THE average family will pay almost $200 more each year for private health insurance, after Health Minister Tanya Plibersek approved an average premium increase of 5.6 per cent.
The latest rise, which will take effect from April, will add about $88 to the annual premium for the average single person, provided they qualify for the 30 per cent private health insurance rebate.
Ms Plibersek played down the rise, saying the increase for the average family amounted to ''about the cost of a coffee'' a week, and said it followed a 9.3 per cent increase in average payments by insurers.
''So they are contributing a lot more back to members than they have in previous years,'' Ms Plibersek said.
The average rise is slightly above last year's rise of 5.06 per cent, and close to the 2011 rise of 5.56 per cent. Individual fund increases varied from 3.2 per cent to 6.8 per cent. Among the major funds, premiums will rise by an average of 6.5 per cent at NIB, 6.2 per cent at Medibank Private, 5.8 per cent at Bupa, 5.7 per cent at HCF and 3.8 per cent at HBF.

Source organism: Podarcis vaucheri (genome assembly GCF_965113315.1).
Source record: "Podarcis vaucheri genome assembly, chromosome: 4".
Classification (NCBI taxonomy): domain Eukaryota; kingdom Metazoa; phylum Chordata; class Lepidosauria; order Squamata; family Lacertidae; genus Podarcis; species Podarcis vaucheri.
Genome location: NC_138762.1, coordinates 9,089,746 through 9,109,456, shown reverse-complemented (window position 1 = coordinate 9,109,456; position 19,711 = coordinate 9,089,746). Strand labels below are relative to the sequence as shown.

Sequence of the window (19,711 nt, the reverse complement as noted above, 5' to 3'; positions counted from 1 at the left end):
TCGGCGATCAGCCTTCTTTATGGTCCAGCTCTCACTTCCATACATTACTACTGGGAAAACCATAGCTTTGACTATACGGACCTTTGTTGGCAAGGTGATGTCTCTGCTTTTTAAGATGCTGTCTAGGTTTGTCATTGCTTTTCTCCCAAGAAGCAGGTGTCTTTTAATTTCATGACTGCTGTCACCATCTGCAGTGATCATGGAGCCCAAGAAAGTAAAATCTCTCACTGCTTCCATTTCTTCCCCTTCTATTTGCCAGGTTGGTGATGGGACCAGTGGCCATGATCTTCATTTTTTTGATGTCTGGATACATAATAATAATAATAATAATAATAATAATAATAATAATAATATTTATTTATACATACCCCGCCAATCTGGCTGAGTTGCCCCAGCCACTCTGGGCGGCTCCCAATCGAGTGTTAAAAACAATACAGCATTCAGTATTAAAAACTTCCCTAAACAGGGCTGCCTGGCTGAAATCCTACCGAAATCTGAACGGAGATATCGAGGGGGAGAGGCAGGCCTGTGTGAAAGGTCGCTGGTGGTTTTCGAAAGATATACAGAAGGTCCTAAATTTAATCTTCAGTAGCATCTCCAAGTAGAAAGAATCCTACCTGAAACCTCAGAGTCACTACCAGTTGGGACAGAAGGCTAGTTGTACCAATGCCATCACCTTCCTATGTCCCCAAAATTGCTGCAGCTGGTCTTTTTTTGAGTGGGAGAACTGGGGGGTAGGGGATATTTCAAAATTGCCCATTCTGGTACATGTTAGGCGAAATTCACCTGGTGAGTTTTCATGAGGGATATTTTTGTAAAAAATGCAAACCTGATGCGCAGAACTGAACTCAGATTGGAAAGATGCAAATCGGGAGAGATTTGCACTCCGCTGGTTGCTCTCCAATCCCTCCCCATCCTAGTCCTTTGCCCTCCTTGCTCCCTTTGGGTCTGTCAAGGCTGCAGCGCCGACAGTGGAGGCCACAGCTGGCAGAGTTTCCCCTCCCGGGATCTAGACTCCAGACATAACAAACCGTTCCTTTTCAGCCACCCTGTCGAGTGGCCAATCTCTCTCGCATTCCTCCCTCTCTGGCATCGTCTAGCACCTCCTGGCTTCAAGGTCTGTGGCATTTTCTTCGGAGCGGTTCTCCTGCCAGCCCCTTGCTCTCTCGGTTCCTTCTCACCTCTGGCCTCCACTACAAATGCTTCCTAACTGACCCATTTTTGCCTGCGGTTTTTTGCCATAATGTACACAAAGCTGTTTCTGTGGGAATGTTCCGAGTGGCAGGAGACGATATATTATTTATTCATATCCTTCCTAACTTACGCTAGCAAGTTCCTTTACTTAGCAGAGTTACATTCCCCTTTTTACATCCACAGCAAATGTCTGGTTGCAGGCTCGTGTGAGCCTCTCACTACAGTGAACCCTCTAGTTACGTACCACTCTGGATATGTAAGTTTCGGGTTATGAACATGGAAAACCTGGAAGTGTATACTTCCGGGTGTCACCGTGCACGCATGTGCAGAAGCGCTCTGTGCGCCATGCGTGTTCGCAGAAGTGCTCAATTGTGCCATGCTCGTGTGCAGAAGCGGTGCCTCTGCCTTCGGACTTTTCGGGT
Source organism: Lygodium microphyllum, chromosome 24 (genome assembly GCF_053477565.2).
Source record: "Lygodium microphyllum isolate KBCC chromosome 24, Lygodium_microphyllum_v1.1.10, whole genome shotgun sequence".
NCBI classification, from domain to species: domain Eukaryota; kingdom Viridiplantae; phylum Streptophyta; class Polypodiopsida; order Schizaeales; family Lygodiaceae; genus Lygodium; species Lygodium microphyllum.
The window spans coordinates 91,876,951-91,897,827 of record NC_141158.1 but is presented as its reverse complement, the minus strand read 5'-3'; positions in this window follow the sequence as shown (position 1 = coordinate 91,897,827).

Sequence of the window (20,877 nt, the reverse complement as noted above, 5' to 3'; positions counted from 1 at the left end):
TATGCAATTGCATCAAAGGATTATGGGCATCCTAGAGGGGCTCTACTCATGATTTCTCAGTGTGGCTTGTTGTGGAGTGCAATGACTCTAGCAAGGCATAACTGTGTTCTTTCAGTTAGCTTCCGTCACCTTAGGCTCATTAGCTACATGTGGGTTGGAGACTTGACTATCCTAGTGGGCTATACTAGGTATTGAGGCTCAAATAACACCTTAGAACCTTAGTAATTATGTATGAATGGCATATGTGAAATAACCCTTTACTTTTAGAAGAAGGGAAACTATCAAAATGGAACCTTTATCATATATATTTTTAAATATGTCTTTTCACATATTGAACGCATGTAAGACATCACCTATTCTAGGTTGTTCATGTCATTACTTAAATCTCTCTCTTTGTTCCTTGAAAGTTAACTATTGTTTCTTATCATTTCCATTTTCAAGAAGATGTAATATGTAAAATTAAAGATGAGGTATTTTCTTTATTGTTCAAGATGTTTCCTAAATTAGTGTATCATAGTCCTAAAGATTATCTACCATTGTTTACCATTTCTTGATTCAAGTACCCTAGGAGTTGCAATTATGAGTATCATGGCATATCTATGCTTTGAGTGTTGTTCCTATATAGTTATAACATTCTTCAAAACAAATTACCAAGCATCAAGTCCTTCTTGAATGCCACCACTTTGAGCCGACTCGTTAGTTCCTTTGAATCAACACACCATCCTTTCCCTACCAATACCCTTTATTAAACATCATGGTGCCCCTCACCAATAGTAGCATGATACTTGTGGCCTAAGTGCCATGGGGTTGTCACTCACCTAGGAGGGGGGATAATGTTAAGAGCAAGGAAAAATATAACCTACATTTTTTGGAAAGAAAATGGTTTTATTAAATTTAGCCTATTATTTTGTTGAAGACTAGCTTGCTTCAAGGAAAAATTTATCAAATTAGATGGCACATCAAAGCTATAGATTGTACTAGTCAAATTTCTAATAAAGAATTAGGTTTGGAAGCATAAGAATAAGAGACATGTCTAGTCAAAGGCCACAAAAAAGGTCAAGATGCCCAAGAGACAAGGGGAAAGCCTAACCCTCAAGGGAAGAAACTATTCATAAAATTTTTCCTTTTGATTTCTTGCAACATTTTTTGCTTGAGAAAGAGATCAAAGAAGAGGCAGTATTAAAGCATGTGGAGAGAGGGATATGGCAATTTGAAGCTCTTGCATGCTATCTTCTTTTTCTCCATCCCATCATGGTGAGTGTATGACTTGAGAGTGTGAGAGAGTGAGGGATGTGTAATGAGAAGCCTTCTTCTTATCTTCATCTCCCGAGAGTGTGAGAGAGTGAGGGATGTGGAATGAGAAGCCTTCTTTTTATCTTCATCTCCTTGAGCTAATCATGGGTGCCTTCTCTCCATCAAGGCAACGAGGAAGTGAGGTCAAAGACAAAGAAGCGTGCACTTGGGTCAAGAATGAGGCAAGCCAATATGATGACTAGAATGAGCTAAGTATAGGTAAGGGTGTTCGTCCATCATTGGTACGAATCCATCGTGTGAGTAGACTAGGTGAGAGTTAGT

Private Healthcare Australia chief executive Michael Armitage said the premium increase was necessary to ensure funds remained viable.
''However, there is no doubt that the introduction of government policies which are negative to the private health insurance industry will always cause prices to be higher than they would otherwise need to be,'' he said.
A report by the Private Health Insurance Administration Council, tabled in Parliament on Friday, showed the industry collectively recorded a profit after tax last financial year of $1.03 billion, $134 million less than in 2010-11. Its profit margin in 2011-12 was 7.6 per cent, down from 9.4 per cent in 2010-11. Ms Plibersek encouraged consumers to shop around for the best deal.
Coalition health spokesman Peter Dutton blamed the premium increase on Labor's cuts to private health insurance subsidies.